Southern Sweden is convenient for day trippers from Gothenburg and Stockholm

Billingen in south-central Sweden is a certified training base for Vasaloppet participants and offers a handful of well-groomed slopes suitable for complete beginners. Located 3 km (1.8 mi) from the town of Skövde, it lacks a bit of the rural charm of other popular cross-country ski destinations. But it’s a convenient all-in-one facility offering ski rentals, overnight cabins, and coaching. Located on the main train line between Gothenburg and Stockholm, this is a doable day trip if you are staying in either city.

The capital of Sweden might not seem like the most obvious place to do your first cross-country ski trails, but if you are lucky enough to be in Stockholm when the snow falls, there is a range of free trails available. and accessible, suitable for beginners. Try Hellasgården, a lakeside nature reserve in Nacka, which is easily accessible by bus from the city center. There is a ski rental station on site, as well as a public sauna to help relax your muscles afterwards. The nearby island of Lidingö, accessible by tram or bus, has a handful of popular trails, including the Långängen-Kottla road, which is lit after dark.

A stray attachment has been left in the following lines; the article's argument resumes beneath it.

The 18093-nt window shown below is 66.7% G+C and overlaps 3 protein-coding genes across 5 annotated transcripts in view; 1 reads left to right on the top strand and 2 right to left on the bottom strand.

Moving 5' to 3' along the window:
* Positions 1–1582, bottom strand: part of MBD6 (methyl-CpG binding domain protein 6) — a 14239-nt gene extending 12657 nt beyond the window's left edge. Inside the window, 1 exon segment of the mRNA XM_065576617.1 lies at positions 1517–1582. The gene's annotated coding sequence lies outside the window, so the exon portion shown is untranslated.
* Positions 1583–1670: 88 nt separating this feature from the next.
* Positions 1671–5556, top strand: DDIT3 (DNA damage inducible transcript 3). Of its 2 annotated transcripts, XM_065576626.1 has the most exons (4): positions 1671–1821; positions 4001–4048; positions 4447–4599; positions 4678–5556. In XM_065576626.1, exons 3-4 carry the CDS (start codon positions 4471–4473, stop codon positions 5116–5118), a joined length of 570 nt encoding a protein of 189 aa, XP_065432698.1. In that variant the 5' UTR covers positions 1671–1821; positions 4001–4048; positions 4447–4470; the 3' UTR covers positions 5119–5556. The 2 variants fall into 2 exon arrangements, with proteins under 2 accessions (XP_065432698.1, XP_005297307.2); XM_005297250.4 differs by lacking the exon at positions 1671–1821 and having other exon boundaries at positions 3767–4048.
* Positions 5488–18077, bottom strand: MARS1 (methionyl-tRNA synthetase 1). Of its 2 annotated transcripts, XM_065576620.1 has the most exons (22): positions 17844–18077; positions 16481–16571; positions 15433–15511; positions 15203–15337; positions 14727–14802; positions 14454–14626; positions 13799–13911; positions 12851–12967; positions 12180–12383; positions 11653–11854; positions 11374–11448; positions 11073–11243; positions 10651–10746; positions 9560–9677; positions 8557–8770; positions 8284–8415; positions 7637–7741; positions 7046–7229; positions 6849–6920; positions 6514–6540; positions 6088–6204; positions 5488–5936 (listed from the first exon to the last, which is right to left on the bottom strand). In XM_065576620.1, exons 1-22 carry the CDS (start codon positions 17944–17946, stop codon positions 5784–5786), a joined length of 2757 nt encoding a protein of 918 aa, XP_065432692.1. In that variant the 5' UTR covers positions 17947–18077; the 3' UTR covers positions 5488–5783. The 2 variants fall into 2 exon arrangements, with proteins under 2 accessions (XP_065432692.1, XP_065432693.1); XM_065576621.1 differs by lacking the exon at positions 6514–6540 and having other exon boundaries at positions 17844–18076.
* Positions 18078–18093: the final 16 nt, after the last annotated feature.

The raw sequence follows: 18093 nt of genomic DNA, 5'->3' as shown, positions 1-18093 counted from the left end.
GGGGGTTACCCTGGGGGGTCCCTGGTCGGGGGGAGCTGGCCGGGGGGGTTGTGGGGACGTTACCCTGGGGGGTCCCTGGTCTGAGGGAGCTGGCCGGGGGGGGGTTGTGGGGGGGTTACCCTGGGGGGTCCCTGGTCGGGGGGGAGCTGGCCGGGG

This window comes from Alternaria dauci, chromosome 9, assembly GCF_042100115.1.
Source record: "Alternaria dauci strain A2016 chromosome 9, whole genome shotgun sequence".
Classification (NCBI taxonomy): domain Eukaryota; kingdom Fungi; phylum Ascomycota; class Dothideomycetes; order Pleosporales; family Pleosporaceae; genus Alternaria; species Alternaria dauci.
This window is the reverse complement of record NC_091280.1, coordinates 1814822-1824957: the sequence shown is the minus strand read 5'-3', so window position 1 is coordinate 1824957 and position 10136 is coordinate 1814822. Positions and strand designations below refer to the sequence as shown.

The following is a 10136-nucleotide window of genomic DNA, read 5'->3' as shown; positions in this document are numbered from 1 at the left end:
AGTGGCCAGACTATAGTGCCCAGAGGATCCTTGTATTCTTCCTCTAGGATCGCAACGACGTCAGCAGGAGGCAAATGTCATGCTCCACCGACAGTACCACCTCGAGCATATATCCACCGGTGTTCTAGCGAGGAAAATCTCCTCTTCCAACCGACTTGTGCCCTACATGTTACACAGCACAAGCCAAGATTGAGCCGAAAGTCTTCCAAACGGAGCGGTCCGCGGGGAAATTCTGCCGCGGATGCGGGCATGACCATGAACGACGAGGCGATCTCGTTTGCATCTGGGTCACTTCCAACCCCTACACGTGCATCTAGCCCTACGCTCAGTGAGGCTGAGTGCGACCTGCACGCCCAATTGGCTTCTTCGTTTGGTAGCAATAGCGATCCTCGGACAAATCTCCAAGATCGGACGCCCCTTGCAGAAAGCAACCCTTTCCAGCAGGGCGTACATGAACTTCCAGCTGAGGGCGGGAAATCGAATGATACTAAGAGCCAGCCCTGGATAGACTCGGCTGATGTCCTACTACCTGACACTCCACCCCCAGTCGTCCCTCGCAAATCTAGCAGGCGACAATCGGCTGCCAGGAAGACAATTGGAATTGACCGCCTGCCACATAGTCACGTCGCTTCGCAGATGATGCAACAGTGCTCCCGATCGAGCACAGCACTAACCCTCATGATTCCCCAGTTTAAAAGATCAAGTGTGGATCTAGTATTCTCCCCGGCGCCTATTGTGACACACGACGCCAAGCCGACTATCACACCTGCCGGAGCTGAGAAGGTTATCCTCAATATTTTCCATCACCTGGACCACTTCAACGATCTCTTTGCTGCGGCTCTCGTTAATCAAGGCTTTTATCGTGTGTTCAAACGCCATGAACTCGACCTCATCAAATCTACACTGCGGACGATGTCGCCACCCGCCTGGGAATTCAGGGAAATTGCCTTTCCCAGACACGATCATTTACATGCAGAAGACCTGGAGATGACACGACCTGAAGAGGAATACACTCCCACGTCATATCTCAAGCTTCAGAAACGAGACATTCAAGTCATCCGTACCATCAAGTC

Since Stockholm doesn’t have snow all winter, be sure to check conditions ahead of time. On Skidspar.se, symbols indicate the amount of snow and the optimal conditions for cross-country skiing.

You can also ski in the footsteps of the champions at Stockholm’s former Olympic stadium, the Stadion, which uses artificial snow in milder weather and is lit until 9:30 p.m. on weekday evenings.